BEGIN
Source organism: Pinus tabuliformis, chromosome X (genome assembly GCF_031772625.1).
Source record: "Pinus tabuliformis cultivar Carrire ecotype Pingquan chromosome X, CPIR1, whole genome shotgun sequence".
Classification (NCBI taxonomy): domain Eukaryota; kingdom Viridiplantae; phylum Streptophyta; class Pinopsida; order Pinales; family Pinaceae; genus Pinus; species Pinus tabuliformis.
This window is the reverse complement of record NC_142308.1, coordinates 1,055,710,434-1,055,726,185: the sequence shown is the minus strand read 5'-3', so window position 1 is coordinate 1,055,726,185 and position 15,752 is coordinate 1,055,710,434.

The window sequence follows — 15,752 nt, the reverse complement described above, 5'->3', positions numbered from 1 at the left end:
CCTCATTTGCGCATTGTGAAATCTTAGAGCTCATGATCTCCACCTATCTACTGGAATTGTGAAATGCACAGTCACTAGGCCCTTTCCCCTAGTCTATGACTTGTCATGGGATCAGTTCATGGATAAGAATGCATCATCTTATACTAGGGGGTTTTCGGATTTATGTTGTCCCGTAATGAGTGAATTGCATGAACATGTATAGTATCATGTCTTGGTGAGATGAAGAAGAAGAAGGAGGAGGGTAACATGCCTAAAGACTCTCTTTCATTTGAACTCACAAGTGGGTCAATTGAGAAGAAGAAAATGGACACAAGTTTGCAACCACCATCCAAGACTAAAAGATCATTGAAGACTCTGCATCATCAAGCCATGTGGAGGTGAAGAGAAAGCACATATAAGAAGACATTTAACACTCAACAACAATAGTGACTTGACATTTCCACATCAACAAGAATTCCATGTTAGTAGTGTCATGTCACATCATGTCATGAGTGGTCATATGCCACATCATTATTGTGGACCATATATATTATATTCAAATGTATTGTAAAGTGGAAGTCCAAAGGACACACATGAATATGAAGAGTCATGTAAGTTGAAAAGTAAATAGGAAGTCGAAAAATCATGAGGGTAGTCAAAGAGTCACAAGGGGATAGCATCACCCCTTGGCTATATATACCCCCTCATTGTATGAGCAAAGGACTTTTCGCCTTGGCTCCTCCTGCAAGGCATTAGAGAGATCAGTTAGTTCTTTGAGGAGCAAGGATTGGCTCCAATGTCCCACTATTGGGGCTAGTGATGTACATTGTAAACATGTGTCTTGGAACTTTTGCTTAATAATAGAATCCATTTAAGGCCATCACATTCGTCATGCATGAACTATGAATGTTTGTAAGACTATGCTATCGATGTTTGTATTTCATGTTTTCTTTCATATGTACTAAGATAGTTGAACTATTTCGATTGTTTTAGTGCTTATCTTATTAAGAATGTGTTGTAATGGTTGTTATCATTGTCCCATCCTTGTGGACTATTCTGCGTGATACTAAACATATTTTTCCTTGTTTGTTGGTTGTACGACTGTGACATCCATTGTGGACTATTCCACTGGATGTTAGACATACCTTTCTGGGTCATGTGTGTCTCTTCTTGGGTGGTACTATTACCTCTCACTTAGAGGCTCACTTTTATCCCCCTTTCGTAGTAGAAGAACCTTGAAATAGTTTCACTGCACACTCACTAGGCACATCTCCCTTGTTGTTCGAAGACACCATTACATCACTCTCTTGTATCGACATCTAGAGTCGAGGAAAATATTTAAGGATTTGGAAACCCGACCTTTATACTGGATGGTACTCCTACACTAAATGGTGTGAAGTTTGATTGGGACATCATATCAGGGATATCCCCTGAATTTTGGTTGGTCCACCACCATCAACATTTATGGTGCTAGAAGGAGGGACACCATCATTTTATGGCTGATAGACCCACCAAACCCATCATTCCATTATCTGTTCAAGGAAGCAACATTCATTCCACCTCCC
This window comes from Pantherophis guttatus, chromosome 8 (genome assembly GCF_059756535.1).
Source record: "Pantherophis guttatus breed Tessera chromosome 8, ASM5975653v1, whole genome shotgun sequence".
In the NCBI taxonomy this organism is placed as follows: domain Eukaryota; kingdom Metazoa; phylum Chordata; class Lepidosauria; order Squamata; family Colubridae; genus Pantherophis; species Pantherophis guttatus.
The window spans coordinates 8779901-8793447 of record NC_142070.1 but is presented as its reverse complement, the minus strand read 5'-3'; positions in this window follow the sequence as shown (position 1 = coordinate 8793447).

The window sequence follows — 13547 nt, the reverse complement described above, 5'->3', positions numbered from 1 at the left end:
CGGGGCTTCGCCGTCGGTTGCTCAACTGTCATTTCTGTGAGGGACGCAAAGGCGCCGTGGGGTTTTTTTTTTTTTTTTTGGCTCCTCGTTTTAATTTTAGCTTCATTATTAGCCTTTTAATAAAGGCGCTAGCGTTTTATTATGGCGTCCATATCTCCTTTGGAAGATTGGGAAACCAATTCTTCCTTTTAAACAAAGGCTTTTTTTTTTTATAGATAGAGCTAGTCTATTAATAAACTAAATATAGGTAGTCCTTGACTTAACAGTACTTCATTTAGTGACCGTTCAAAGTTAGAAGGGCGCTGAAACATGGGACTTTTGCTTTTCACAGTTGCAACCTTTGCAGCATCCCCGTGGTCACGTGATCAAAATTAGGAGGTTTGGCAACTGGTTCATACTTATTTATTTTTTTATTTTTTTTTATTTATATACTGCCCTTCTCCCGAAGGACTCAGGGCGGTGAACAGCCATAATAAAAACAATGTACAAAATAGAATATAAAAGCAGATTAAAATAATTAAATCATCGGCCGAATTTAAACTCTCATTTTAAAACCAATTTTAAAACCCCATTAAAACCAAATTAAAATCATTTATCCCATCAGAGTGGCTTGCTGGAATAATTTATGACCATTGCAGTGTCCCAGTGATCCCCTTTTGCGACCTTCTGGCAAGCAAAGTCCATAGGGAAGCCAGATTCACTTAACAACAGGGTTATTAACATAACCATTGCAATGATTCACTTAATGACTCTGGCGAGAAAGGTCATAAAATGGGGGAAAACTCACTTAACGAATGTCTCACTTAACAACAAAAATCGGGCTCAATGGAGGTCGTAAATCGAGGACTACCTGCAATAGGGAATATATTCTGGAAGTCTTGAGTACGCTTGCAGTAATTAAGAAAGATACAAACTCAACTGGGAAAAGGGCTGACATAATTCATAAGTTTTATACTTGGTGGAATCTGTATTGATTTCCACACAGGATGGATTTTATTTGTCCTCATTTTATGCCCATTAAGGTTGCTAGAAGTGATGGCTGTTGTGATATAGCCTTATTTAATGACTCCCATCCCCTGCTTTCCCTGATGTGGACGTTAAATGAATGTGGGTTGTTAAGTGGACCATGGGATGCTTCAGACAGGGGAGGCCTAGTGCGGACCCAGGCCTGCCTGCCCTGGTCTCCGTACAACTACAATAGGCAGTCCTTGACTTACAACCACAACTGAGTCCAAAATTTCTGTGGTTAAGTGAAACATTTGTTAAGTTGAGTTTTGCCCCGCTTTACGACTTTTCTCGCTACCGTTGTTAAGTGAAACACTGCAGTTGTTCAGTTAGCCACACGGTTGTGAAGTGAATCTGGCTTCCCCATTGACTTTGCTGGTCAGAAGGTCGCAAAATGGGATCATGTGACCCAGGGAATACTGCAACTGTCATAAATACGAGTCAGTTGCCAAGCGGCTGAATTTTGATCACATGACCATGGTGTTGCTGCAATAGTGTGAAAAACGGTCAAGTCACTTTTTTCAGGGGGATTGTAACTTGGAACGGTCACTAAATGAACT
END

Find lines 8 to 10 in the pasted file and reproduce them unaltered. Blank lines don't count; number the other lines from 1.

Source record: "Pantherophis guttatus breed Tessera chromosome 8, ASM5975653v1, whole genome shotgun sequence".
In the NCBI taxonomy this organism is placed as follows: domain Eukaryota; kingdom Metazoa; phylum Chordata; class Lepidosauria; order Squamata; family Colubridae; genus Pantherophis; species Pantherophis guttatus.
The window spans coordinates 8779901-8793447 of record NC_142070.1 but is presented as its reverse complement, the minus strand read 5'-3'; positions in this window follow the sequence as shown (position 1 = coordinate 8793447).